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Re: [PATCH] config: use a static lock_file struct




On Wed, Aug 30, 2017 at 05:25:18AM +0200, Michael Haggerty wrote:

> >>> In the long run we may want to drop the "tempfiles must remain forever"
> >>> rule. This is certainly not the first time it has caused confusion or
> >>> leaks. And I don't think it's a fundamental issue, just the way the code
> >>> is written. But in the interim, this fix is probably worth doing.
> > 
> > The main issue is that the caller needs to make sure they're removed
> > from the list (via commit or rollback) before being freed.
> > 
> > As far as I know anyway. This restriction dates back to the very early
> > days of the lockfile code and has been carried through the various
> > tempfile-cleanup refactorings over the years (mostly because each was
> > afraid to make functional changes).
> > 
> > +cc Michael, who did most comprehensive cleanup of that code.
> 
> It was surprisingly hard trying to get that code to do the right thing,
> non-racily, in every error path. Since `remove_tempfiles()` can be
> called any time (even from a signal handler), the linked list of
> `tempfile` objects has to be kept valid at all times but can't use
> mutexes. I didn't have the energy to keep going and make the lock
> objects freeable.
> 
> I suppose the task could be made a bit easier by using `sigprocmask(2)`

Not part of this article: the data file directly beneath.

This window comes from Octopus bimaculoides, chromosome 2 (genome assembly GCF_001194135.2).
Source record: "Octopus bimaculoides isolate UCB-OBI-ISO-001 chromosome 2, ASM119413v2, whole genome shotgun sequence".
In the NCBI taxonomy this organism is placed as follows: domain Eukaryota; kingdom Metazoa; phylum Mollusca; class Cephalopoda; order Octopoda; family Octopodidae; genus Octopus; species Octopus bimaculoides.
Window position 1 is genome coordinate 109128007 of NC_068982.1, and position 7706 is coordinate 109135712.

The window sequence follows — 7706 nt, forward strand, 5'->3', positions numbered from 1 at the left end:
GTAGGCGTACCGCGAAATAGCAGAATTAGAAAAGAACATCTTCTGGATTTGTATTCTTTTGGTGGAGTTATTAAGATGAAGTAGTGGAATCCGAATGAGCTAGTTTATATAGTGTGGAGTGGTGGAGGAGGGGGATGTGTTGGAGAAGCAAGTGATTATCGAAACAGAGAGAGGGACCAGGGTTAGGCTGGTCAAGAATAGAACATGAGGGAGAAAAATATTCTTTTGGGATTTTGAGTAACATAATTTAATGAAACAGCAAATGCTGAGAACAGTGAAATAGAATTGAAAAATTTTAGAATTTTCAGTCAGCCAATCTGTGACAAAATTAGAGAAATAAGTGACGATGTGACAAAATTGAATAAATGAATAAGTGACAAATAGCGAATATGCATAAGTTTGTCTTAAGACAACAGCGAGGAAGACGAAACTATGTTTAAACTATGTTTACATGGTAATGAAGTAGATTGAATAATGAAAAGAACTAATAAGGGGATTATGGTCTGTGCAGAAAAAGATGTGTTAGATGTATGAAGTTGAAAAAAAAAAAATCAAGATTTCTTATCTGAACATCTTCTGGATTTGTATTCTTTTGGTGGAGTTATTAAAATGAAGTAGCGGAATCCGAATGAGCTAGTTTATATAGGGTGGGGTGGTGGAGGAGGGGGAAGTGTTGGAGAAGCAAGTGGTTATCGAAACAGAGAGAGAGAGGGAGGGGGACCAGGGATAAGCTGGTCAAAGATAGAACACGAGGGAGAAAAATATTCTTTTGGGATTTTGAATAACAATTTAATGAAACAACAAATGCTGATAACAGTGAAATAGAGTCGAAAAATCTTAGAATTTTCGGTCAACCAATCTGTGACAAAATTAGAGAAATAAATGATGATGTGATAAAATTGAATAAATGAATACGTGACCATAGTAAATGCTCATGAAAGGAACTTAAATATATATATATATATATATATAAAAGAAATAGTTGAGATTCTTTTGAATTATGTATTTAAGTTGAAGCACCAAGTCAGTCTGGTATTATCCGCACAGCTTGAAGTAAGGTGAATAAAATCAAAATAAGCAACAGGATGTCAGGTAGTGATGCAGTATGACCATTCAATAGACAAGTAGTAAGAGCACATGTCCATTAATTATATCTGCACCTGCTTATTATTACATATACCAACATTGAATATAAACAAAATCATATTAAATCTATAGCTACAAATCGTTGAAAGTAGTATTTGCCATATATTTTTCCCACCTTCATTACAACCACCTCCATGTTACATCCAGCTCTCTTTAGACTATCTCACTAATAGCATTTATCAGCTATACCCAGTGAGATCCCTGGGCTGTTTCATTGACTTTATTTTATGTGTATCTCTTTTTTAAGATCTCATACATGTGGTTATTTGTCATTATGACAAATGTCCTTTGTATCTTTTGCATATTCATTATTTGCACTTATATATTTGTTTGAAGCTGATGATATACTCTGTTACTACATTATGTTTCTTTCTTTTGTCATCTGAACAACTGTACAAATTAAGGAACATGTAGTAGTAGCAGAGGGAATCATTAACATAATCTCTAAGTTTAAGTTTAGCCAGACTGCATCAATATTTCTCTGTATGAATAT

> or `pthread_sigmask(3)` to make its running environment a little bit
> less hostile.

I think there are really two levels of carefulness here:

  1. Avoiding complicated things during a signal handler that may rely
     on having a sane state from the rest of the program (e.g.,
     half-formed entries, stdio locks, etc).

  2. Being truly race-free in the face of a signal arriving while we're
     running arbitrary code that might have a tempfile struct in a funny
     state.

I feel like right now we meet (1) and not (2). But I think if we keep to
that lower bar of (1), it might not be that bad. We're assuming now that
there's no race on the tempfile->active flag, for instance. We could
probably make a similar assumption about putting items onto or taking
them off of a linked list (it's not really atomic, but a single pointer
assignment is probably "atomic enough" for our purposes).

Or I dunno. There's a lot of "volatile" modifiers sprinkled around.
Maybe those are enough to give us (2) as well (though in that case, I
think we'd still be as OK with the list manipulation as we are with the
active flag manipulation).

-Peff